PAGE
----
TBY talks to HE Dr. Khalifa bin Abdullah Al Barwani, CEO of the National Center for Statistics and Information (NCSI), on Oman compared to the broader GCC, smart applications, and big data.

HE Dr. Khalifa bin Abdullah Al Barwani
HE Dr. Khalifa bin Abdullah Al Barwani received his BSc in Social Work in Egypt in 1989, before going on to to attain a Diploma in Demography in 1995. After this, he attended the University of Liverpool to study his MA in Population Studies in 2002 and then acquired his PhD in the same subject in 2008. He is currently the CEO of the NCSI and has taken part in many scientific research projects and studies, including Population Challenges in the Sultanate of Oman in 2003 and the Relationship between Population and Development in 2009.

How does Oman's statistics center compare to the rest of the GCC?

We created our own statistics center here in Oman, and we are following the same standards as the GCC, which follow international standards. We are running the same program as the GCC, and we are moving together. We believe that statistics need to be up to these standards so that we avoid gaps in information given to policy makers.

How is NCSI using smart applications to provide social and economic indicators, and what is the importance of the census in Oman?

One of our policies is that people have the right to information, and from this view we try to open channels for people to gain access to information. One of those channels is our website, and we are now improving our portal, both in Arabic and English. We have mobile applications and have created three applications. NCSI Oman gives social economic indicators, NCSI GEO is more detailed and geographic, and Tour Oman is focused on tourism. This is more of a service we provide than purely information. We also maintain a presence on social media. We plan to conduct an e-census in 2020 to replace the traditional census. We believe that innovation is essential.

How is NCSI able to reach a wider audience in Oman, and what mediums are being utilized?

We have tried to move into many channels because every channel has its own audience. Most young people go toward social media, and our people respond directly to them. We have a quick response rate. At least twice a week in Oman, you can find information in most Arabic and English newspapers, and we have updates on television. With our new portal we are reaching a lot of young people, and we signed an MoU with Qaboos University to see how we can use their research people and train their students here. We can be sure that this knowledge is being transferred from generation to generation. Now, we are signing many MoUs, nationally and internationally, to encourage exchange of experience. The UN has announced a call for big data, and Oman is leading a mobile task team.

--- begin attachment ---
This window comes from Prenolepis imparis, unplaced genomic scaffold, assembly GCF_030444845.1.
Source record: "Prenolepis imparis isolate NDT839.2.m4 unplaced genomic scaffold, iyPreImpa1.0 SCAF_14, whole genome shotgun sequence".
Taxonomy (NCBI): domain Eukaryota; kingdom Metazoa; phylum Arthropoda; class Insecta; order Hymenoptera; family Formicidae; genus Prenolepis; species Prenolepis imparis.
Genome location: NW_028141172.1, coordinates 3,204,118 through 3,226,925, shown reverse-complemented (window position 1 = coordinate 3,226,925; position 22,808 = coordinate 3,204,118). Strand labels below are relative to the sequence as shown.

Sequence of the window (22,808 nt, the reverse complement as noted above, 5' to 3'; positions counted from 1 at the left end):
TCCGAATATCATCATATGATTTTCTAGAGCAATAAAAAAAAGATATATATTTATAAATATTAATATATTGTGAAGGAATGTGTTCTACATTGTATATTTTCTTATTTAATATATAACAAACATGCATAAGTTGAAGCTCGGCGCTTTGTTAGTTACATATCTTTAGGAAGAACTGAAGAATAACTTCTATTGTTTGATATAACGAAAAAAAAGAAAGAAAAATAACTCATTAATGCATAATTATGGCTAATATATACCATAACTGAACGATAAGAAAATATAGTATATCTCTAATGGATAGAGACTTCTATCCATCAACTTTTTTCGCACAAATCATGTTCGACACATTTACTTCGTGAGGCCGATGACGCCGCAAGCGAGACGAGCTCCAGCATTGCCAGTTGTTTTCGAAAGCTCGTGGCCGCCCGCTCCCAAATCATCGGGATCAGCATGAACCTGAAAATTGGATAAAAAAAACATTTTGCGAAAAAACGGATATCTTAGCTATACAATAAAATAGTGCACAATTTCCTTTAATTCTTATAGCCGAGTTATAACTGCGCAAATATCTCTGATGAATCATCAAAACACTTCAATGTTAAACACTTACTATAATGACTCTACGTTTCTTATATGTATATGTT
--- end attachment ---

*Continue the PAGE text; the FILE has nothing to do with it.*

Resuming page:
What is your coordination with other Oman government agencies and the private sector?

NCSI, according to the royal decree, coordinates with all other government agencies. The data flows from them to us, and we send it back for their use. NCSI is responsible for all the economic and social information. Dissemination of information is helping to improve the level of transparency in the government. People have a right to access information and measure the progress of our country. We want to be sure there is communication happening and a link between the government and the private sector. One of our board members is from the private sector.

What has been the effect of the drop in oil prices?

According to our information, 2015 has already been a big challenge. Our economy is heavily dependent on oil and gas prices. We assist in decision-making, but we are not making the decisions. Our information helps decision-makers see other scenarios.

What trends are occurring this year, and what are your expectations for the year ahead?

According to last year's GDP, up to September, there was growth around 5%. It is still early to forecast what will change. In March 2015, Oman was one of three countries chosen to share our vision on big data; along with the Netherlands and Italy. This was our last statistic commission, and one that shows that Oman has an important place in the world. We are working to establish Oman as a national center to provide all data and information, and we are creating a smart government with a national data warehouse. Information is power, and we can see where the opportunities lie. We are on the right track, yet there are still many things to do in the future.